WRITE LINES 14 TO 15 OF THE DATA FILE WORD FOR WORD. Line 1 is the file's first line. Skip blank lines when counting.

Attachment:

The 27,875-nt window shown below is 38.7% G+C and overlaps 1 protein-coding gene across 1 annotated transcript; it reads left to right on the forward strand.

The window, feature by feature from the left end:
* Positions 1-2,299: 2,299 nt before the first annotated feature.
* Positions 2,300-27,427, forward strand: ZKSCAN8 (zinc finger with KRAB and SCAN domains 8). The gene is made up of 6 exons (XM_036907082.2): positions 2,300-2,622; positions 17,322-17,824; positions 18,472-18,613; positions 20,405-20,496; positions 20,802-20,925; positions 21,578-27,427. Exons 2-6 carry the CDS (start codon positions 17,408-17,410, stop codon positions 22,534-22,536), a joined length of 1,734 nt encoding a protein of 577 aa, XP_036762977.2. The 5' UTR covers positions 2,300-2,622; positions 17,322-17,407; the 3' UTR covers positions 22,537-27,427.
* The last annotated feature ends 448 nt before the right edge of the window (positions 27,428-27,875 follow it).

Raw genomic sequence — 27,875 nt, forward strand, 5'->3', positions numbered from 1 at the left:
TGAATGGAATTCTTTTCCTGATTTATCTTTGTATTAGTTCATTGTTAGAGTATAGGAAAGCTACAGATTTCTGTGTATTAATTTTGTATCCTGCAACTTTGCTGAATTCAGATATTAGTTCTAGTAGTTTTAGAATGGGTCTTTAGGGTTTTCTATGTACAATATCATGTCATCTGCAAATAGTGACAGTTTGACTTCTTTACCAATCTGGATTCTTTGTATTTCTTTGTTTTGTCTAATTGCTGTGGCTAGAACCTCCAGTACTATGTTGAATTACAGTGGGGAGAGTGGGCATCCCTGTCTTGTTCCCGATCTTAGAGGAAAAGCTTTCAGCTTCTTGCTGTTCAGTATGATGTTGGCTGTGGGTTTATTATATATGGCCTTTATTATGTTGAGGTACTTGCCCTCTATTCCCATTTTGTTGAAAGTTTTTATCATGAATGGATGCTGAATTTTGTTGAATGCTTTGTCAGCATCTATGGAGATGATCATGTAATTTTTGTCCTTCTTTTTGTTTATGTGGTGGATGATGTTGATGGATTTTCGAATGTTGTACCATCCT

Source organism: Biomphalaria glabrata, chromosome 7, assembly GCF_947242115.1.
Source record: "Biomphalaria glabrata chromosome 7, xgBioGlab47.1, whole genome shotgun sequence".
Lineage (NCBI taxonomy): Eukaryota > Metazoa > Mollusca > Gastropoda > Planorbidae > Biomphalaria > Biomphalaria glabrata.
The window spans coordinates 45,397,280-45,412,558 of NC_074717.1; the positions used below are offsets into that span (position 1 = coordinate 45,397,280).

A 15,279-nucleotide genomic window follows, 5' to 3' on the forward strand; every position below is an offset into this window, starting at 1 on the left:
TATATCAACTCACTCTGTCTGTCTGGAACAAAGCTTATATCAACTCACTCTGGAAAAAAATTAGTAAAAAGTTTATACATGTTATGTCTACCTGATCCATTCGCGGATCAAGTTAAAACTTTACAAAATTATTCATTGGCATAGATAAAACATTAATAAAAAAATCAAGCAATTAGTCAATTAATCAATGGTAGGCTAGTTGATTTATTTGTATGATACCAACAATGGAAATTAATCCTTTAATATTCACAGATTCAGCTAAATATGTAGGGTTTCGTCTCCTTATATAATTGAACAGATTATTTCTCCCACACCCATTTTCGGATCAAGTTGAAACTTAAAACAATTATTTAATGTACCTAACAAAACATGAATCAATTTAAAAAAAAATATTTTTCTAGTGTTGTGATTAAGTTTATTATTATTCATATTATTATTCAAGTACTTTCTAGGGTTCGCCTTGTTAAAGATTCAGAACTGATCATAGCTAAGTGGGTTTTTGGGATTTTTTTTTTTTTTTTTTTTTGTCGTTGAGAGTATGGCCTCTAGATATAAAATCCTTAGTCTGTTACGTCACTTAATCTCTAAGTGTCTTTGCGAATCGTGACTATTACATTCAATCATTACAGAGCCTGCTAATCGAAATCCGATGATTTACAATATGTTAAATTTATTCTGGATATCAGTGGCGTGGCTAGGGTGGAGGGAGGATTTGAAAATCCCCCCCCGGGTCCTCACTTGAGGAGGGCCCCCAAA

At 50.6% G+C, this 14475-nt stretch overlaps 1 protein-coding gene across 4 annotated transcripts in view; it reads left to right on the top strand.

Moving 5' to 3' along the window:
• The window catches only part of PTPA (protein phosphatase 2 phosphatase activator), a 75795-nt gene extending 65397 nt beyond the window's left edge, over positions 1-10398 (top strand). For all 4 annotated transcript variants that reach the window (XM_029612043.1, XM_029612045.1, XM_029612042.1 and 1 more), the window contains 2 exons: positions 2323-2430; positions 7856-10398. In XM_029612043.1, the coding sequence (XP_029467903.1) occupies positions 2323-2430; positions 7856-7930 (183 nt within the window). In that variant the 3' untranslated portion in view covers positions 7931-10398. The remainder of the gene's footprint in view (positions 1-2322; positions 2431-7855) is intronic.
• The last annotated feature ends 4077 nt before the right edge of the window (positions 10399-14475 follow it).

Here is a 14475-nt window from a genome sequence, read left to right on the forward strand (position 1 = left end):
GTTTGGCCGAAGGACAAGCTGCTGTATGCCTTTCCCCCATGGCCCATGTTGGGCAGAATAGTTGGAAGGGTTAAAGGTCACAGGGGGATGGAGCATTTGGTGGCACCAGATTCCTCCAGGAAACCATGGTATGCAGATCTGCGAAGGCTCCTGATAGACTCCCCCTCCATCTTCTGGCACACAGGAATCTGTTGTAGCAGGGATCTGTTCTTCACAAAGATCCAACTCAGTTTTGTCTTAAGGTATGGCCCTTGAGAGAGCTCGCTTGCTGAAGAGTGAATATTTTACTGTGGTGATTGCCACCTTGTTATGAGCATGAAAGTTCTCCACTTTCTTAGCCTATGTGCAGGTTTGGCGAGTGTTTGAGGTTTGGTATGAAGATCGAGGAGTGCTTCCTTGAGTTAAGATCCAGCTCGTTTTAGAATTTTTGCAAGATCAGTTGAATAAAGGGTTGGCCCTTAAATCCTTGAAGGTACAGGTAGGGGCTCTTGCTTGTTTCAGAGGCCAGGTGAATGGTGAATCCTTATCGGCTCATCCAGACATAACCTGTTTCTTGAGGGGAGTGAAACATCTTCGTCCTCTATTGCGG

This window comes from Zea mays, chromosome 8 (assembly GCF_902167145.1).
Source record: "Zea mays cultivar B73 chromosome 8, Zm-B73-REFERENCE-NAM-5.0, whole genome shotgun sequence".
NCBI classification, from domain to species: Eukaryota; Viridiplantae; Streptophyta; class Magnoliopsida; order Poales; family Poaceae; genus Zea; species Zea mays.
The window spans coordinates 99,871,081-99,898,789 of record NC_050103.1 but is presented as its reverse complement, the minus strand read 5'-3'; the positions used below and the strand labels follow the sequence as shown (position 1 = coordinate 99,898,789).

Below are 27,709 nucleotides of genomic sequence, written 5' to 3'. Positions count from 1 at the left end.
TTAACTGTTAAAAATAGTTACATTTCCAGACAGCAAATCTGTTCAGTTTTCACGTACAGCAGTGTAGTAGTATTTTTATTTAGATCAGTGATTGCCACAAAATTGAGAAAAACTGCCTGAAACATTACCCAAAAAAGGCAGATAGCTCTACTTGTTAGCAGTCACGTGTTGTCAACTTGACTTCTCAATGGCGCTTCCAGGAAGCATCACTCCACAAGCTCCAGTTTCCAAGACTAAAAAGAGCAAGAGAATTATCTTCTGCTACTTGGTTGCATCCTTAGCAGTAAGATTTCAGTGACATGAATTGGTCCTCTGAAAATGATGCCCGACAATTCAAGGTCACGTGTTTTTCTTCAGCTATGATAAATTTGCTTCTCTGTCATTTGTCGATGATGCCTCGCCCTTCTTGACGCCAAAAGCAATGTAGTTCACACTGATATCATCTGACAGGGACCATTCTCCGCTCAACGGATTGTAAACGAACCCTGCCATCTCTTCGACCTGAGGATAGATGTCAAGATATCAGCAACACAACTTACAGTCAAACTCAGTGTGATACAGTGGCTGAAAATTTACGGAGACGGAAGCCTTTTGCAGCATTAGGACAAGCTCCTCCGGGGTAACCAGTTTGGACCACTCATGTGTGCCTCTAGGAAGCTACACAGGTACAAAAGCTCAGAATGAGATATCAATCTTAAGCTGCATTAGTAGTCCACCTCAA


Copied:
At 50.6% G+C, this 14475-nt stretch overlaps 1 protein-coding gene across 4 annotated transcripts in view; it reads left to right on the top strand.

Moving 5' to 3' along the window: